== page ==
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Tuesday, January 15, 2013

P.W Botha Former leader of South Africa, committed to state terrorism and murder to stop majority rule


PW Botha, who has died aged 90, ruled South Africa under apartheid for 11 years until 1989, and was gradually exposed during his long decline as one of the most evil men of the 20th century, committed to state terrorism, war and murder to thwart black majority rule.
The October 1998 report of the post-apartheid Truth and Reconciliation Commission, before which Botha refused to appear, earning a conviction for contempt, said he had been responsible for "gross violations of human rights". As prime minister from 1978 to 1984, and then state president until 1989, he was also chairman of the State Security Council, and made remarks "in its meetings and recommendations that were highly ambiguous and were interpreted as authorising the killing of people".
According to the commission, he took no action against government agents who carried out atrocities, and supported covert operations "destabilising the governments of neighbouring countries". He also ordered police to blow up the Johannesburg offices of anti-apartheid groups. The nickname "Great Crocodile" was hard-earned.
Pieter Willem Botha was born in Bethlehem in the Orange Free State, where his father, a "bitter-ender" who had fought the British to the last gasp of the Boer war, was a horse farmer. His mother was interned in one of Lord Kitchener's concentration camps and the young PW, as he was usually known, inherited the sour, bullying, anglophobic obduracy that became his trademark from his parents.
He joined the pro-Nazi "Ossewabrandwag" movement in 1939, but, never over-burdened with moral courage, found it too risky and left after two years, avoiding internment. A politician all his adult life, Botha was already active in the Afrikaner National Party (NP). He became MP for the Cape Province constituency of George when the NP won power in the white electoral landslide of 1948. It sustained Afrikaner political domination until ousted by Nelson Mandela's African National Congress (ANC) in 1994.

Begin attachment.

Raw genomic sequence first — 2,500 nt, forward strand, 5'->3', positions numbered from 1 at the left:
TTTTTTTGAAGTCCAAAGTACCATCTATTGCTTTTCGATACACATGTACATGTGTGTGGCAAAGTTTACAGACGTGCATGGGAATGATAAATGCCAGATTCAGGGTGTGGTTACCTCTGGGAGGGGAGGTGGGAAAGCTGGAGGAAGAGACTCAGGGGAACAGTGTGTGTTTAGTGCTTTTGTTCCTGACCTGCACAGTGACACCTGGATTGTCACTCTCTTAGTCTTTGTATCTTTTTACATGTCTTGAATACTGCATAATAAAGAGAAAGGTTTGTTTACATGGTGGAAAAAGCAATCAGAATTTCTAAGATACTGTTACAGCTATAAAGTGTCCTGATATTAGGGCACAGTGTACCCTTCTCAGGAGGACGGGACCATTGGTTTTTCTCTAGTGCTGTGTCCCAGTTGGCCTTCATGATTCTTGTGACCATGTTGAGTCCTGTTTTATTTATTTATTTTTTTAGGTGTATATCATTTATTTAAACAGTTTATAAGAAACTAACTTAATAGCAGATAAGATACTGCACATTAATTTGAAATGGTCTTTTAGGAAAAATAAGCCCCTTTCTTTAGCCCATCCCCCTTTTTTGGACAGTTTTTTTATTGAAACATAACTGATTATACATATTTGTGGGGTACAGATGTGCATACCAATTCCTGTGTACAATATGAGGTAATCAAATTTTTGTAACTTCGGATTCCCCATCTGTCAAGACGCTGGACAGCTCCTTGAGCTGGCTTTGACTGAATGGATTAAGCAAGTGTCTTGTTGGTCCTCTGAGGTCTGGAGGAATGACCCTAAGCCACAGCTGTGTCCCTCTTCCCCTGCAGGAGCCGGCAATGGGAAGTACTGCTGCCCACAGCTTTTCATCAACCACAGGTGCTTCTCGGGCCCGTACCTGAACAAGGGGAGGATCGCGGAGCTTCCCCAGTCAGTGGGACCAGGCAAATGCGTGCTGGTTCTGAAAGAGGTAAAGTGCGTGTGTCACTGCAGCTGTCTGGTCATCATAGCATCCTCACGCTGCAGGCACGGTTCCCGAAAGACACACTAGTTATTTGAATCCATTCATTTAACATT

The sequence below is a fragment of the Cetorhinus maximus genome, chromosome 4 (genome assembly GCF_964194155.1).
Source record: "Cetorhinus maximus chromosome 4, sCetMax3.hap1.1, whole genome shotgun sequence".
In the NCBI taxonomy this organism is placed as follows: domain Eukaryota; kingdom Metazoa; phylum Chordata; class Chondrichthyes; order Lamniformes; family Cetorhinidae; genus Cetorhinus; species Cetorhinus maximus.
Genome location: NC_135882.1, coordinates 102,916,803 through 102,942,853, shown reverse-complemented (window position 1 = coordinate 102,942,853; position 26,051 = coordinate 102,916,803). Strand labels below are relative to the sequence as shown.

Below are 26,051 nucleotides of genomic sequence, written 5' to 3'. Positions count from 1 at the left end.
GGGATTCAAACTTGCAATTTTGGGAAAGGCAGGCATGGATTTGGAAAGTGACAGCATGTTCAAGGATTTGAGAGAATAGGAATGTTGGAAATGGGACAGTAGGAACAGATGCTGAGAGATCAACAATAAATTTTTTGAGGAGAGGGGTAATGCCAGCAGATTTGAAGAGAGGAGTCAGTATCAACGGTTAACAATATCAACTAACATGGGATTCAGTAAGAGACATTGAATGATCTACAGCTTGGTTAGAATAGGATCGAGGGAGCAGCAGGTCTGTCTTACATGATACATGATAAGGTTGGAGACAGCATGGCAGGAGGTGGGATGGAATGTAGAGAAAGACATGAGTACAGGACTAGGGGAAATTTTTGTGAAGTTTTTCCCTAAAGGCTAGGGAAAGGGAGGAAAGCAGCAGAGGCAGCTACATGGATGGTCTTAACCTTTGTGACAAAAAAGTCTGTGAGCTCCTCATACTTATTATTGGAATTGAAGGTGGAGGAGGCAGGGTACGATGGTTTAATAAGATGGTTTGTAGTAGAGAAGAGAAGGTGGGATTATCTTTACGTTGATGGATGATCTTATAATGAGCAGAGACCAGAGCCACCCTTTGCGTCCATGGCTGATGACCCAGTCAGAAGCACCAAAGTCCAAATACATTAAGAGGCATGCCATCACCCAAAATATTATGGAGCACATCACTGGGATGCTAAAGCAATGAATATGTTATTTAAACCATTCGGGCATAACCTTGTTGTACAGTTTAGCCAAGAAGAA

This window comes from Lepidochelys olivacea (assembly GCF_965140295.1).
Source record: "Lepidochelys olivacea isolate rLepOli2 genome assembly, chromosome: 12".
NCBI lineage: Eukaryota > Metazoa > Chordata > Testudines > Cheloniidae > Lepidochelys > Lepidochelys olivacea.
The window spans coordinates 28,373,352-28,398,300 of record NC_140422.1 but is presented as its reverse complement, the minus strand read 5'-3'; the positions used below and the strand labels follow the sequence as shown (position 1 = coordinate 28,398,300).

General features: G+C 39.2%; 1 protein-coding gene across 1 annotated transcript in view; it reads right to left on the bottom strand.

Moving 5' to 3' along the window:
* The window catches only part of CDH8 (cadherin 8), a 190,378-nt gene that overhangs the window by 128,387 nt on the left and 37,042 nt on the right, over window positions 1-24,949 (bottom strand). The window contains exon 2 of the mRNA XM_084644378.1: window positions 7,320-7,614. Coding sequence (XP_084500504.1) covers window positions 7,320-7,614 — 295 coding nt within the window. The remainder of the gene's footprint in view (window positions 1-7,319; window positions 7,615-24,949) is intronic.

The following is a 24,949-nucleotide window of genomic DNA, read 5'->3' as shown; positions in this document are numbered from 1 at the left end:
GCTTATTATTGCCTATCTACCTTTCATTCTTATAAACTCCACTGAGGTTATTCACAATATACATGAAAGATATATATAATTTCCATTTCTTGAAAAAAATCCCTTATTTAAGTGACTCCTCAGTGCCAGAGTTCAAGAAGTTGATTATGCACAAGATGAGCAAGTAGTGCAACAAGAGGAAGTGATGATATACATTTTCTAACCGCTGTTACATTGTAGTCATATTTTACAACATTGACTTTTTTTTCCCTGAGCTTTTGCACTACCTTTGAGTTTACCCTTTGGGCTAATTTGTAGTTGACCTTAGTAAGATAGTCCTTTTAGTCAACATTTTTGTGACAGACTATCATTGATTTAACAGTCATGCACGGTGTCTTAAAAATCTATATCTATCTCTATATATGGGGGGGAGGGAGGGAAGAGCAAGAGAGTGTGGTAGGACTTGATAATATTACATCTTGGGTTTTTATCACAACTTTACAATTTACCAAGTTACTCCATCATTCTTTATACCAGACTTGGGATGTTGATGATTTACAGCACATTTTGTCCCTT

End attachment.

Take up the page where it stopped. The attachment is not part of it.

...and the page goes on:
The qualities he showed in support of his ambition included ruthlessness, organisational efficiency, discipline and a liking for hard work (he was still doing a 12-hour day in his 70s). This won the attention of the messiah of apartheid, Dr Hendrik Verwoerd, who made him a deputy minister in 1958.
His first full departmental post was as minister for community development and coloured affairs from 1961. As such, he was paternalistically responsible for the coloured racial group, in apartheid terms those of ethnically mixed origin, concentrated mainly in Cape Province. As an adoptive Cape politician, Botha always prided himself on his special feeling for the coloureds. This did not prevent him from ordering the demolition, as a blight on the city, of Cape Town's coloured quarter, District Six.
As District Six fell, so did Verwoerd, assassinated by an alleged madman in 1966 and succeeded by "iron man" John Vorster, who promoted Botha to minister of defence. This cherished promotion precipitated a lifelong love of the military, including acts of war and covert operations at home and abroad.
Botha brought South Africa close to self-sufficiency in weaponry, circumventing the UN arms embargo where import substitution failed. The state-owned arms corporation produced cannon that were regarded as the best of their kind. Major warships, the latest aircraft and helicopters were beyond reach, but three small submarines were acquired from France, while Israel proved a surprisingly willing partner in such joint enterprises as missiles - and nuclear technology. When the US secretly backed the increasingly blatant South African interventions in the Angolan civil war against the FPLA government backed by Cuban troops, Botha was able to acquire munitions and spares in cornucopian quantities.
When Vorster was kicked upstairs as non-executive state president in 1978 in the wake of the "Muldergate" corruption scandal, the NP felt the same need for a strong man as it had when Verwoerd died. Who better to face the "total onslaught" by communists and blacks than the man who had built up the strongest military power in Africa - even if his power-base was the Cape NP rather than Verwoerd's Transvaal?
Botha soon stunned everyone by pronouncing apartheid dead. "Adapt or die" became his watchword as he foreshadowed "reform" without precedent. The world fondly imagined he would abolish discrimination as he became the first South African leader to visit Soweto, Johannesburg's south-western township, and travelled abroad more than any of his NP predecessors. However, the furthest he was prepared to go was to shift the great divide in South African politics from between white and non-white to between non-black and black.
But progress could not be stemmed altogether. One of the most important changes under Botha's leadership was the legalisation of black trade unions in 1979, giving African industrial labour a real voice. "Petty" apartheid (anything but petty to its victims) was radically cut back: the fatuous laws banning marriage and sex between different races were repealed, the notorious pass laws, the British legacy that controlled the movements of Africans, and the ban on black freehold ownership were also scrapped.

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